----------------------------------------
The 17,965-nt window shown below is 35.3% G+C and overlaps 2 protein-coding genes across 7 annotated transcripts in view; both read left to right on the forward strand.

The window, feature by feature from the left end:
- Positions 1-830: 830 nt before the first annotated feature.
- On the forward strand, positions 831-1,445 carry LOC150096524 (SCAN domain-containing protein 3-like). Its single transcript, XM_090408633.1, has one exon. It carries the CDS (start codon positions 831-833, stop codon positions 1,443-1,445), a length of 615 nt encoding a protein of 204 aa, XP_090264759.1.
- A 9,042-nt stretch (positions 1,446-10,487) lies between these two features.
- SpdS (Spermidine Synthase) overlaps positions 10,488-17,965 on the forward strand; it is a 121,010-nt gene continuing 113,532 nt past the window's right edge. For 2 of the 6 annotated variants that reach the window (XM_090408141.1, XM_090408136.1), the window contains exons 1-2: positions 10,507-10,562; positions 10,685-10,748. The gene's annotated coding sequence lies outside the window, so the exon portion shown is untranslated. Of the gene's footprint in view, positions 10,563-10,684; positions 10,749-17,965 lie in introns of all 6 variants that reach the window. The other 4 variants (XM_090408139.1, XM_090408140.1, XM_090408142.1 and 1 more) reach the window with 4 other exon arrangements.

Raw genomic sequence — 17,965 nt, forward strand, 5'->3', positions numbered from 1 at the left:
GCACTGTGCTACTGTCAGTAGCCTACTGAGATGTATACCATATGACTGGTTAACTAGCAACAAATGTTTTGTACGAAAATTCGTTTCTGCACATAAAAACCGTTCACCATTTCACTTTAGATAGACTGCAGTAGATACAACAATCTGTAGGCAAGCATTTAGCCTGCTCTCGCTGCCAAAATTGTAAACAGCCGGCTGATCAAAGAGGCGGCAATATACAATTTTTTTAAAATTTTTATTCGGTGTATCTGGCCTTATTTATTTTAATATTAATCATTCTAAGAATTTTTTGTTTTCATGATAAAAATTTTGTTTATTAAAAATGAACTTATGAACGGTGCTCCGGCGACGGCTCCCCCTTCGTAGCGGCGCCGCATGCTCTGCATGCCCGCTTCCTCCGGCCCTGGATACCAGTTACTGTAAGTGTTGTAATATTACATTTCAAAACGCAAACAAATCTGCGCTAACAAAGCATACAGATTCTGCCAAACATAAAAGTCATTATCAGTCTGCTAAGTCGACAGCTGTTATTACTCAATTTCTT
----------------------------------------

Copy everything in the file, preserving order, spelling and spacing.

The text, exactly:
The 17,965-nt window shown below is 35.3% G+C and overlaps 2 protein-coding genes across 7 annotated transcripts in view; both read left to right on the forward strand.

The window, feature by feature from the left end:
- Positions 1-830: 830 nt before the first annotated feature.
- On the forward strand, positions 831-1,445 carry LOC150096524 (SCAN domain-containing protein 3-like). Its single transcript, XM_090408633.1, has one exon. It carries the CDS (start codon positions 831-833, stop codon positions 1,443-1,445), a length of 615 nt encoding a protein of 204 aa, XP_090264759.1.
- A 9,042-nt stretch (positions 1,446-10,487) lies between these two features.
- SpdS (Spermidine Synthase) overlaps positions 10,488-17,965 on the forward strand; it is a 121,010-nt gene continuing 113,532 nt past the window's right edge. For 2 of the 6 annotated variants that reach the window (XM_090408141.1, XM_090408136.1), the window contains exons 1-2: positions 10,507-10,562; positions 10,685-10,748. The gene's annotated coding sequence lies outside the window, so the exon portion shown is untranslated. Of the gene's footprint in view, positions 10,563-10,684; positions 10,749-17,965 lie in introns of all 6 variants that reach the window. The other 4 variants (XM_090408139.1, XM_090408140.1, XM_090408142.1 and 1 more) reach the window with 4 other exon arrangements.

Raw genomic sequence — 17,965 nt, forward strand, 5'->3', positions numbered from 1 at the left:
GCACTGTGCTACTGTCAGTAGCCTACTGAGATGTATACCATATGACTGGTTAACTAGCAACAAATGTTTTGTACGAAAATTCGTTTCTGCACATAAAAACCGTTCACCATTTCACTTTAGATAGACTGCAGTAGATACAACAATCTGTAGGCAAGCATTTAGCCTGCTCTCGCTGCCAAAATTGTAAACAGCCGGCTGATCAAAGAGGCGGCAATATACAATTTTTTTAAAATTTTTATTCGGTGTATCTGGCCTTATTTATTTTAATATTAATCATTCTAAGAATTTTTTGTTTTCATGATAAAAATTTTGTTTATTAAAAATGAACTTATGAACGGTGCTCCGGCGACGGCTCCCCCTTCGTAGCGGCGCCGCATGCTCTGCATGCCCGCTTCCTCCGGCCCTGGATACCAGTTACTGTAAGTGTTGTAATATTACATTTCAAAACGCAAACAAATCTGCGCTAACAAAGCATACAGATTCTGCCAAACATAAAAGTCATTATCAGTCTGCTAAGTCGACAGCTGTTATTACTCAATTTCTT